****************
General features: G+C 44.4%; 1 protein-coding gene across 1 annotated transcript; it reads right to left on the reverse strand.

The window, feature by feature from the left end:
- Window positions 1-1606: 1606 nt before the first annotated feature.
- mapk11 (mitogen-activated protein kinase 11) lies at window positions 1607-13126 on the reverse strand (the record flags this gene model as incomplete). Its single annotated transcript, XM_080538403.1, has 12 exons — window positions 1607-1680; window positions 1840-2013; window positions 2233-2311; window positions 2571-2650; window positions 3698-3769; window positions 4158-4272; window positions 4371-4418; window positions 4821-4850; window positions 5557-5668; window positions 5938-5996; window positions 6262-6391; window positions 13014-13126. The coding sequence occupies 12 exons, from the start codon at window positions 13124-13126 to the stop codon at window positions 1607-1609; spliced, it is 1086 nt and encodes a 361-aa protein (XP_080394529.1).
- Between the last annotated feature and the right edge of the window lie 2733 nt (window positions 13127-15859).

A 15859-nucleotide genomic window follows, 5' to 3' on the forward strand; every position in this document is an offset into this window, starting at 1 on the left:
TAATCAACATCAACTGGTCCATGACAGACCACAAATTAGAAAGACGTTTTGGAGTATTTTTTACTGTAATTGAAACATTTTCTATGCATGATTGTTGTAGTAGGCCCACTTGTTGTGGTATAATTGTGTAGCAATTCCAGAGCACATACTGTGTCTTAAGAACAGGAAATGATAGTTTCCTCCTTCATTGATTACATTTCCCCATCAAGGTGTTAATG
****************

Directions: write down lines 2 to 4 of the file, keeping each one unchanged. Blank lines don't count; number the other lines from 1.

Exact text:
The window, feature by feature from the left end:
- Window positions 1-1606: 1606 nt before the first annotated feature.
- mapk11 (mitogen-activated protein kinase 11) lies at window positions 1607-13126 on the reverse strand (the record flags this gene model as incomplete). Its single annotated transcript, XM_080538403.1, has 12 exons — window positions 1607-1680; window positions 1840-2013; window positions 2233-2311; window positions 2571-2650; window positions 3698-3769; window positions 4158-4272; window positions 4371-4418; window positions 4821-4850; window positions 5557-5668; window positions 5938-5996; window positions 6262-6391; window positions 13014-13126. The coding sequence occupies 12 exons, from the start codon at window positions 13124-13126 to the stop codon at window positions 1607-1609; spliced, it is 1086 nt and encodes a 361-aa protein (XP_080394529.1).